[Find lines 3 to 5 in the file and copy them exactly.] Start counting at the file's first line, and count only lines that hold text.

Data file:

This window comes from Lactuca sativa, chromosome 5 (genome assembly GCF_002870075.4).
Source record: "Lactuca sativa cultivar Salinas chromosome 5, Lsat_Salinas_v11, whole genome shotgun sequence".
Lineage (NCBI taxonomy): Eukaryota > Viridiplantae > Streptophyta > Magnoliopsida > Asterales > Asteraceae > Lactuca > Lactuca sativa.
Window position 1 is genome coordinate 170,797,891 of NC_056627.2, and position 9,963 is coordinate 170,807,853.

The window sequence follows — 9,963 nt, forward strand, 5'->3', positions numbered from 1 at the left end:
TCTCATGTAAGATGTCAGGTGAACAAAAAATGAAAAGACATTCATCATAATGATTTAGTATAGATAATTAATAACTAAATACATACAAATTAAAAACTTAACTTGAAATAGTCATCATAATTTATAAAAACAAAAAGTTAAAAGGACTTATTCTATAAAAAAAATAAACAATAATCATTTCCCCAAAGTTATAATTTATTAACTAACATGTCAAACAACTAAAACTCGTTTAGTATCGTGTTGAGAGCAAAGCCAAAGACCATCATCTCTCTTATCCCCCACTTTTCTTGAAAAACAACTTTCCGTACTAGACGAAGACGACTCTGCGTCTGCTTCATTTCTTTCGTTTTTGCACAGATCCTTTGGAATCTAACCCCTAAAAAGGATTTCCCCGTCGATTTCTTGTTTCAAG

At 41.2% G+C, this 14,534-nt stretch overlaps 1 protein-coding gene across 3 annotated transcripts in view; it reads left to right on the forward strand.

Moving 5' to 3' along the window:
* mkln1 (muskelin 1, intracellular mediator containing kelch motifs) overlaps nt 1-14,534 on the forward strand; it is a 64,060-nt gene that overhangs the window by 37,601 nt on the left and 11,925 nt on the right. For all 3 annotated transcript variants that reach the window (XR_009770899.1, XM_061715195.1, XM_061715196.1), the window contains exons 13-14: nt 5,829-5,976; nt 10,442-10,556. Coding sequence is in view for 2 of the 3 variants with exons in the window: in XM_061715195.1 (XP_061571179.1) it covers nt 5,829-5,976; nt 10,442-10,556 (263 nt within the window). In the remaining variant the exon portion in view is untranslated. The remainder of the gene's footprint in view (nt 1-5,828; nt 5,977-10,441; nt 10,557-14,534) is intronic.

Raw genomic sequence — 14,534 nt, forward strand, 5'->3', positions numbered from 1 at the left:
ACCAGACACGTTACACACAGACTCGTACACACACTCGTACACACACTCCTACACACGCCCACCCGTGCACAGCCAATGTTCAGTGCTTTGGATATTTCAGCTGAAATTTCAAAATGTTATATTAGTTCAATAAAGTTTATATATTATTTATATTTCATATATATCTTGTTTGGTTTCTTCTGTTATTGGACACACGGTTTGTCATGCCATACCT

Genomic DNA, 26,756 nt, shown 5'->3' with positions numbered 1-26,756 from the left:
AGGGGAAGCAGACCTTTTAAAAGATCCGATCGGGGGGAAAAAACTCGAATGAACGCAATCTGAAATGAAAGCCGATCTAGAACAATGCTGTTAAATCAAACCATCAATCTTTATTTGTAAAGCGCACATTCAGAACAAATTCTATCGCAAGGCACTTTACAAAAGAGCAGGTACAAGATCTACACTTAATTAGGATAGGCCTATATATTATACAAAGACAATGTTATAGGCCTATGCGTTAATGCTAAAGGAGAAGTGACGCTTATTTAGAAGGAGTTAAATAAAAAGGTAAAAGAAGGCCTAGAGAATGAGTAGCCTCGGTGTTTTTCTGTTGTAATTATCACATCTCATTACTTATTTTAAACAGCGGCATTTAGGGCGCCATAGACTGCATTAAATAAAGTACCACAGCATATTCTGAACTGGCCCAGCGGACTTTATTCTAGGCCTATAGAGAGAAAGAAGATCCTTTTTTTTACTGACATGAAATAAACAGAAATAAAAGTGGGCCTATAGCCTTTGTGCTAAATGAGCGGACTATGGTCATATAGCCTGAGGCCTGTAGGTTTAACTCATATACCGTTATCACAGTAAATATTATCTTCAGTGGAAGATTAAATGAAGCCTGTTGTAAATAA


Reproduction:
Lineage (NCBI taxonomy): Eukaryota > Viridiplantae > Streptophyta > Magnoliopsida > Asterales > Asteraceae > Lactuca > Lactuca sativa.
Window position 1 is genome coordinate 170,797,891 of NC_056627.2, and position 9,963 is coordinate 170,807,853.

The window sequence follows — 9,963 nt, forward strand, 5'->3', positions numbered from 1 at the left end: